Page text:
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Boris Johnson insults Hiroshima victims with VJ Day plans

Hiroshima after the bombing, 1945

Boris Johnson insults Hiroshima victims with VJ Day plans

British ministers have been accused of erasing history after announcing plans for VJ Day 75 while ignoring the nuclear bombings of Japan.

The Peace Pledge Union (PPU) said that Boris Johnson and his allies had insulted the hundreds of thousands of people killed in the Hiroshima bombing by failing even to comment on the 75th anniversary of the attack (today).

Announcing plans for the VJ Day anniversary on 15th August, Boris Johnson spoke of the end of World War Two without even mentioning the nuclear bombings of Hiroshima and Nagasaki. Meanwhile, the government's official website for VJ Day 75 squeezes in a brief reference to the bombings at the end of one page. 

The PPU said today that Boris Johnson, by speaking about Allied deaths without mentioning Japanese deaths, was bordering on racism by implying that Japanese lives are worth less than British lives.

The PPU, known for their production of white poppies for Remembrance Sunday, insisted that the suffering and deaths of people of all nationalities should be remembered.

The government's newly announced plans for VJ Day 75 include a live message from the Duke of Edinburgh. The PPU urged the Duke to express sorrow for the more than 200,000 people killed in Hiroshima and Nagasaki.

Many PPU members are joining with other peace and human rights organisations in attending memorial events (many online) for Hiroshima Day today. The PPU is also preparing educational materials for VJ Day 75. 

Geoff Tibbs, the PPU's Remembrance Project Manager, said:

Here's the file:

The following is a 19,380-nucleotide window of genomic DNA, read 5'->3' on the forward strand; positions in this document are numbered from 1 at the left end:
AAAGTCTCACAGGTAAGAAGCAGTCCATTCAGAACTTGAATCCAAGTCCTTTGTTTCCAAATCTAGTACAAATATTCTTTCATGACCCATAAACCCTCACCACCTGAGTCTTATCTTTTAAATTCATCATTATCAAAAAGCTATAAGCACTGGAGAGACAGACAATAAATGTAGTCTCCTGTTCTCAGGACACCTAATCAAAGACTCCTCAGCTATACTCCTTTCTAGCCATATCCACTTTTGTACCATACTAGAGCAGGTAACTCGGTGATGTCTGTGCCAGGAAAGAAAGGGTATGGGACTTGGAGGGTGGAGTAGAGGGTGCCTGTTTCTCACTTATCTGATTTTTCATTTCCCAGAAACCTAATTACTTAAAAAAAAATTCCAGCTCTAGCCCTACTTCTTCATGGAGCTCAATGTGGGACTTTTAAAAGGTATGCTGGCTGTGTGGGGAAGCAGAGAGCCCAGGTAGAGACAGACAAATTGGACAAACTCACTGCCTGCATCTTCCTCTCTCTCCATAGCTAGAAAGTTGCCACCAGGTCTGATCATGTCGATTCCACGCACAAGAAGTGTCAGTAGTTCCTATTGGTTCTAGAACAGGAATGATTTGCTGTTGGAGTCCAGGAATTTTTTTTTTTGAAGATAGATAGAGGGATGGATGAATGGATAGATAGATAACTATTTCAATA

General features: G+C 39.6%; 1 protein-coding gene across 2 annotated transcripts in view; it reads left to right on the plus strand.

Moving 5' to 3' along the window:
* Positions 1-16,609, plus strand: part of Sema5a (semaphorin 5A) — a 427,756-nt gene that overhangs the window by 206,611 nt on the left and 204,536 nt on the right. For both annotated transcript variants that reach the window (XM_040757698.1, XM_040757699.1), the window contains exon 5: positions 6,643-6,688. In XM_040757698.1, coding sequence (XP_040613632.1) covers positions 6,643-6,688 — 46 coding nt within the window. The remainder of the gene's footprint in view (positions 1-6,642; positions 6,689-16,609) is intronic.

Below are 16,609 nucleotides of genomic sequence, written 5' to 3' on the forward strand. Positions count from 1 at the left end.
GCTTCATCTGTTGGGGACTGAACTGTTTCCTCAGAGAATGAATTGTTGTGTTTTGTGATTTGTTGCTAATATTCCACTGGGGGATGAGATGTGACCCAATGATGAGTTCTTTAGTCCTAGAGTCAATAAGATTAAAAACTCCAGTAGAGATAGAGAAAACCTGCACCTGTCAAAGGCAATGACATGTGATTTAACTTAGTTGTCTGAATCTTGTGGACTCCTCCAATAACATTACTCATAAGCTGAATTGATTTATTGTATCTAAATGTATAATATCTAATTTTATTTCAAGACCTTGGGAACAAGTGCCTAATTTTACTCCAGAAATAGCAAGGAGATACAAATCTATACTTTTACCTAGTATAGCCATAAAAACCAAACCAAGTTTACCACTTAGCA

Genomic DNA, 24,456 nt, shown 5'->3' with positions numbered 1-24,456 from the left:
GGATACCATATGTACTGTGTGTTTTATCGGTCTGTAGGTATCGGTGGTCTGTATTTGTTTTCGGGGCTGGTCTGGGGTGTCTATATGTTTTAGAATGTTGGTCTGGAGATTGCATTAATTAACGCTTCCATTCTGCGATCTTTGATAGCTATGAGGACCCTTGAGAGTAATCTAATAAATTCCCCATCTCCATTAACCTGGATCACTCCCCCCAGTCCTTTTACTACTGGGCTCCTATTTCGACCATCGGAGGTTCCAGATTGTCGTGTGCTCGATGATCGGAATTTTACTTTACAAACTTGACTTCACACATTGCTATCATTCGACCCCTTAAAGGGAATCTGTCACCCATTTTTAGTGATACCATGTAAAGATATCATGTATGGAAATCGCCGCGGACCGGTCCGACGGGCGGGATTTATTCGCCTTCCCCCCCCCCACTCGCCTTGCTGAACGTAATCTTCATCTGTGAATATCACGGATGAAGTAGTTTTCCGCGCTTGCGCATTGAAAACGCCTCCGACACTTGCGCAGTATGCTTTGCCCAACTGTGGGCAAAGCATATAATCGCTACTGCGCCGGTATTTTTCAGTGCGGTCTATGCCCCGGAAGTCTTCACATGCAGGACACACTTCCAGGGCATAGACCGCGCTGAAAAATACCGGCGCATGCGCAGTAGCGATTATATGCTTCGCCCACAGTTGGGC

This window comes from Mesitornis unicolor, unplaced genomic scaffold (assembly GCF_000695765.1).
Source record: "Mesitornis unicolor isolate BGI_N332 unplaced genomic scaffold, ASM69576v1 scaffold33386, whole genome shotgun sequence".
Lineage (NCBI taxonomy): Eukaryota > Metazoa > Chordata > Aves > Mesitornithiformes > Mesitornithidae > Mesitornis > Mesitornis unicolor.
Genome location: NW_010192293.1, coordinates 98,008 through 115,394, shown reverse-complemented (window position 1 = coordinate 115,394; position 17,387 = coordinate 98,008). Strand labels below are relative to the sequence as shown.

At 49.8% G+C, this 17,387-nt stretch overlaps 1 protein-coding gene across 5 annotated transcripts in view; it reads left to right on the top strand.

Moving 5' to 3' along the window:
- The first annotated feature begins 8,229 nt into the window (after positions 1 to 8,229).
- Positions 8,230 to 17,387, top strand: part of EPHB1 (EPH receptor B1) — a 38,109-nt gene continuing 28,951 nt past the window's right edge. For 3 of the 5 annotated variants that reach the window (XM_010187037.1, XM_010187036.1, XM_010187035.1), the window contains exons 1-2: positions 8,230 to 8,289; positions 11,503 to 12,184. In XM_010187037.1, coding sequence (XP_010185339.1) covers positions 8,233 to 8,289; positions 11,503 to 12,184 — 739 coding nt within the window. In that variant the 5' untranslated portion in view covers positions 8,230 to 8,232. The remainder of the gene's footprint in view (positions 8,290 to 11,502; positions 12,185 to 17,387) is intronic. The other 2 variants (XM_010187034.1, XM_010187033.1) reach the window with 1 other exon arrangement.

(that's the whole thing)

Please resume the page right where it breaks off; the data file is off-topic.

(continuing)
Boris Johnson and his ministers are encouraging us to celebrate VJ Day without even mentioning the nuclear bombings. This is a shameful attempt to erase history and play down the horrors of war.

“The government, armed forces and arms industry have an interest in ignoring the realities of war, particularly nuclear warfare, at a time when their Trident nuclear missile system is being renewed and the UK government is refusing to sign up to the global nuclear ban treaty.

“The government is right to encourage remembrance for Allied troops who died in the war, including the 12,000 British people who died due to horrific mistreatment in Japanese captivity. It gives a lop-sided view of history if Japanese victims are not included as well as British victims and those of other nationalities. Children, as well as adults, are being given a misleading impression of the events of World War Two.”

The US Air Force dropped a nuclear bomb on Hiroshima on 6th August 1945 and on Nagasaki on 9th August 1945. Lower estimates suggest that over 200,000 people died as a direct result of the bombings. Thousands more died afterwards as a result of illness and poverty. Medical care was severely limited due to the destruction of hospitals and the death of medical and nursing staff.

During World War Two, the PPU campaigned against the war, following their pre-war practice of resisting both war and fascism. The PPU had 93,000 members in 1945, when they spoke out against the nuclear bombings of Japan. Shortly after the bombings in 1945, they were denounced in a PPU leaflet entitled Atom War.

The Peace Pledge Union works with pacifists around the world through War Resisters’ International, which unites pacifists around the world.